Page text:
By the time Butler filed for bankruptcy in 2014, her debt had doubled to $32,000, even though she had made payments totally $15,000--a little more than the amount she borrowed.

Unfortunately for Ms. Butler, her bankruptcy judge was not as compassionate as the Murrays' judge. The judge ruled that Butler should stay on a 25-year repayment plant, which would terminate in 2037, 42 years after she graduated from Chapman University.

Here is sad reality. Millions of people are seeing their total student-loan indebtedness go up--not down--after they begin repayment. According to the Brookings Institution,  more than half of the 2012 cohort of student-loan borrowers saw their total indebtedness go up two years after beginning the repayment phase.  Among students who attended for-profit colleges, three out of four saw their loan balances grow larger two years into repayment.

An analysis by Inside Higher Ed concluded that less that half of college borrowers (47 percent) had made any progress on paying off their student loans 5 years into repayment. In the for-profit sector, only about a third (35 percent) had paid anything down on their student loans  over a 5-year period.

And the Wall Street Journal reported recently that half the students at more than a thousand colleges and schools had not reduced their loan balances by one dime seven years after their repayment obligations began.

The Federal Student Loan Program is a Train Wreck

Awhile back, Senator Elizabeth Warren accused the federal government of making "obscene" profits on student loans because the interest rates were higher than the government's cost of borrowing money. Warren's charge might have been true if people were paying back their loans, but they are not.

Eight million people are in default and millions more are seeing their student-loan balances grow larger with each passing month.  The Murrays are the poster children for this tragedy because they handled their loans in good faith and still wound up owing four times what they borrowed.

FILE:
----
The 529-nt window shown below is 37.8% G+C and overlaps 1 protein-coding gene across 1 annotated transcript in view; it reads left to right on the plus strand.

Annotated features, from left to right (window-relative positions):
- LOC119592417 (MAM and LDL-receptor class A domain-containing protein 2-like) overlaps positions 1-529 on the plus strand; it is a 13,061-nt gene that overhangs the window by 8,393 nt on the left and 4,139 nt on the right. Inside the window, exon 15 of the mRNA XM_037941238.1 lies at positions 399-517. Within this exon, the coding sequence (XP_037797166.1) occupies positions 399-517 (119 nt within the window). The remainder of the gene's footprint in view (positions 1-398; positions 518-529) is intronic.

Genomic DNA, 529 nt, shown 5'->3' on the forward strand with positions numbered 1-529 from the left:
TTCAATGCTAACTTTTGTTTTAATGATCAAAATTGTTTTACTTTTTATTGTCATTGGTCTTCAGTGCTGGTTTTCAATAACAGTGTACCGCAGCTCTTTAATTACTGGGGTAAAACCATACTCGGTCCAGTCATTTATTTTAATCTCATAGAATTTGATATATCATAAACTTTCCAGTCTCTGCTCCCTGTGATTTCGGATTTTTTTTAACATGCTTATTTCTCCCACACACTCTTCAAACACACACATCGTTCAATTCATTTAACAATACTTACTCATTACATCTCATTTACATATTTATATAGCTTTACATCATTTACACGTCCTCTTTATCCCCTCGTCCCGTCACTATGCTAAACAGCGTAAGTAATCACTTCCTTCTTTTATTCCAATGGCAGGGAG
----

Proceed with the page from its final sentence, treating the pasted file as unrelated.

In short, the federal student loan program is a train wreck. Judge Somers' solution for the Murrays was to wipe out the accrued interest on their debt and to simply require them to pay back the principle. This is the only sensible way to deal with the massive problem of negative amortization.



References

Butler v. Educational Credit Management Corporation, No. 14-71585, Adv. No. 14-07069 (Bankr. C.D. Ill. Jan. 27, 2016).

Paul Fain. Feds' data error inflated loan repayment rates on the College Scoreboard. Inside Higher Ed, January 16, 2017.

Andrea Fuller. Student Debt Payback Far Worse Than BelievedWall Street Journal, January 18, 2017.

Adam Looney & Constantine Yannelis, A crisis in student loans? How changes in the characteristics of borrowers and in the institutions they attended contributed to rising default ratesWashington, DC: Brookings Institution (2015).

Murray v. Educational Credit Management Corporation, Case No. 14-22253, ADV. No. 15-6099, 2016 Banrk. LEXIS 4229 (Bankr. D. Kansas, December 8, 2016).

Ruth Tam. Warren: Profits from student loans are 'obscene.' Washington Post, July 17, 2013.